In 1762, Benjamin Franklin improved the process of making music by rubbing the moistened rims of glasses. He attached perfectly tuned glass bowls on a horizontal spindle, which was set in motion by the foot. This arrangement allowed a player to produce several tones at one time. The instrument, known as the glass harmonica, attracted the interest of several composers, including Wolfgang Amadeus Mozart and Richard Strauss. The tones, which resembled those produced by the violin and the flute, sounded almost celestial, and they were thought to make a considerable impact on those who heard them. After hearing a performance on the harmonica by the famous, blind Marianna Kirchgessner in Stuttgart in 1808, the composer J. R. Zumsteg died from a "vehement attack of cramp [sic] in the chest."* Shortly thereafter, Kirchgessner herself contracted a fever from which she did not recover. The Austrian physician Franz Anton Mesmer apparently played the instrument for his patients in Vienna.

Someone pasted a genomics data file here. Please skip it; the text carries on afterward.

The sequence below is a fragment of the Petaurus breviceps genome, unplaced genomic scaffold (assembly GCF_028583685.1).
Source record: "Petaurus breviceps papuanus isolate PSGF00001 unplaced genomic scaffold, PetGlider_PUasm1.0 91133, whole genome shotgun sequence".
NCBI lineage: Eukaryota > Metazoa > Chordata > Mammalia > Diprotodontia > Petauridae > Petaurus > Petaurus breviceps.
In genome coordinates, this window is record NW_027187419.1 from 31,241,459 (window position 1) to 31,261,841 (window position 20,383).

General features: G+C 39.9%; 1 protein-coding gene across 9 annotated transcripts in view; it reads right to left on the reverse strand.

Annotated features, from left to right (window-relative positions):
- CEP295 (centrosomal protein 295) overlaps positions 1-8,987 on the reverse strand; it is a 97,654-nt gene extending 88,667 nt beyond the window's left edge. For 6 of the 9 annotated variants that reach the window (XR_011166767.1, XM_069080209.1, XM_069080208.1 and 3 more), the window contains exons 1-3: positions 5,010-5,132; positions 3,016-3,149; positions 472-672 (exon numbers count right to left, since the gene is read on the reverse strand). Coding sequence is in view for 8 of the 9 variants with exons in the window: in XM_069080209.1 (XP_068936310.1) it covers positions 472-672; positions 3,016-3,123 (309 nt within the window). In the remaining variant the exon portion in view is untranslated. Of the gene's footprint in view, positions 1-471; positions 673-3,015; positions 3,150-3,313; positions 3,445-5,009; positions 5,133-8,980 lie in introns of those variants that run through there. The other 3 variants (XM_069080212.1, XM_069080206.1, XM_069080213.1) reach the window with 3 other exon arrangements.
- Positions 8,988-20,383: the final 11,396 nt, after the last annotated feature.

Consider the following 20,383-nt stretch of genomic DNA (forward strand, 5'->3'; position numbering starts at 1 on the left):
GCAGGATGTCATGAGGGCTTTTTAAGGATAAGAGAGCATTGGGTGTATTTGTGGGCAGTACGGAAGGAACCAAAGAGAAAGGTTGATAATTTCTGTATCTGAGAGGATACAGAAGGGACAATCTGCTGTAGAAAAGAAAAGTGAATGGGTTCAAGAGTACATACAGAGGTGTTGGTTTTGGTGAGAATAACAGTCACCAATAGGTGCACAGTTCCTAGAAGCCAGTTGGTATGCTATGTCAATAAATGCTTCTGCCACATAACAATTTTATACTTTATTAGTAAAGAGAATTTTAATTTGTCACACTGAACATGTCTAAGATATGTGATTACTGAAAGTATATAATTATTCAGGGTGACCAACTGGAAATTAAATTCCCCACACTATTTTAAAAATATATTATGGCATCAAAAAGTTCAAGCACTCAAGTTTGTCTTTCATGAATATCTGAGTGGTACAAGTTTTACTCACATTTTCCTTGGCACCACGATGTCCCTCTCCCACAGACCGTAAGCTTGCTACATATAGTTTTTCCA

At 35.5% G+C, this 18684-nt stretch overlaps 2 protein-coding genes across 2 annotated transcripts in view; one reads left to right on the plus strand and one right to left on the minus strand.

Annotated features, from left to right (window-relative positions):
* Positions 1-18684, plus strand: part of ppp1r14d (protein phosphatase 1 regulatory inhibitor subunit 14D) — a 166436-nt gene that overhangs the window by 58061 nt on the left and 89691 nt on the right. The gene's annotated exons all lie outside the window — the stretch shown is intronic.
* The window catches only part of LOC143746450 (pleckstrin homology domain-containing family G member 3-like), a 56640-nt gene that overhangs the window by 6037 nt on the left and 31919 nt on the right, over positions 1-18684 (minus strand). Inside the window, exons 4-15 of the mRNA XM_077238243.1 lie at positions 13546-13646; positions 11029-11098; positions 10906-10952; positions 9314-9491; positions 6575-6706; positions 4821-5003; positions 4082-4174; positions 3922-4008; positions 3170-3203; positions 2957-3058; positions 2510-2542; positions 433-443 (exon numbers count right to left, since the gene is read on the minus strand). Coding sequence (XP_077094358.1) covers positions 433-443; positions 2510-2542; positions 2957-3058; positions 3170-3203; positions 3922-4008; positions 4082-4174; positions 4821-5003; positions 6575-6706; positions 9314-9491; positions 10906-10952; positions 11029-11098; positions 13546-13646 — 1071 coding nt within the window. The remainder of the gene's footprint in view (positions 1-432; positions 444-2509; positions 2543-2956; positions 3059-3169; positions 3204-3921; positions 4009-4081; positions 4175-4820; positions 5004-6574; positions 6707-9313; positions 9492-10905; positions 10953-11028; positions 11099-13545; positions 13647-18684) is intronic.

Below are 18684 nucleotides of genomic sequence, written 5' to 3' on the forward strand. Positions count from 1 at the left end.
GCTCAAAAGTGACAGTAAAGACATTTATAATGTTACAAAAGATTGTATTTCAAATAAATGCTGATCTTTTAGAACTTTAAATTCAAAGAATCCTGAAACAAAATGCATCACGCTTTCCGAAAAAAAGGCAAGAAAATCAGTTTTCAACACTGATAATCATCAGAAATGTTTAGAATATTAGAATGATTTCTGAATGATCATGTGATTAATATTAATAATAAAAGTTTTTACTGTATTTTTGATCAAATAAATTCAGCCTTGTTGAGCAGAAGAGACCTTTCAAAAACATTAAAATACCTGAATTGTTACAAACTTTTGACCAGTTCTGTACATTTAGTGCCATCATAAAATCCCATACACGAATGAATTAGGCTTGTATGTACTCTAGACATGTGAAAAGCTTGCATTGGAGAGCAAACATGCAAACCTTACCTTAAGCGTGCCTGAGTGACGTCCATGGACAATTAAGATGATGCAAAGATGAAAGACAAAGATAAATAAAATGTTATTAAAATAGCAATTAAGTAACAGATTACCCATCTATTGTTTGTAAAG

Concerns about the glass harmonica arose not only from listening to it, but also from playing it. From the late 1870s on, it was believed that the vibrations produced by rubbing the glasses could cause serious nerve damage. C. F. Pohl, grandfather of the probable maker of the instrument in the Corning collection, reported that playing the harmonica "was forbidden in several countries by the police."*
The making of a glass harmonica was a very demanding task. The glass bowls had to be blown and cut to the right size and pitch, and they had to fit inside one another on the spindle. Benjamin Franklin himself probably supervised the production of only two such instruments. The most famous harmonica manufacturers were members of the Pohl family in Kreibitz (Chribská), Bohemia, who continued to produce the instruments from 1785 to 1945.
* Charles Ferdinand Pohl, "Cursory Notices on the Origin and History of the Glass Harmonica," International Exhibition of 1862, London: Petter and Galpin, 1862.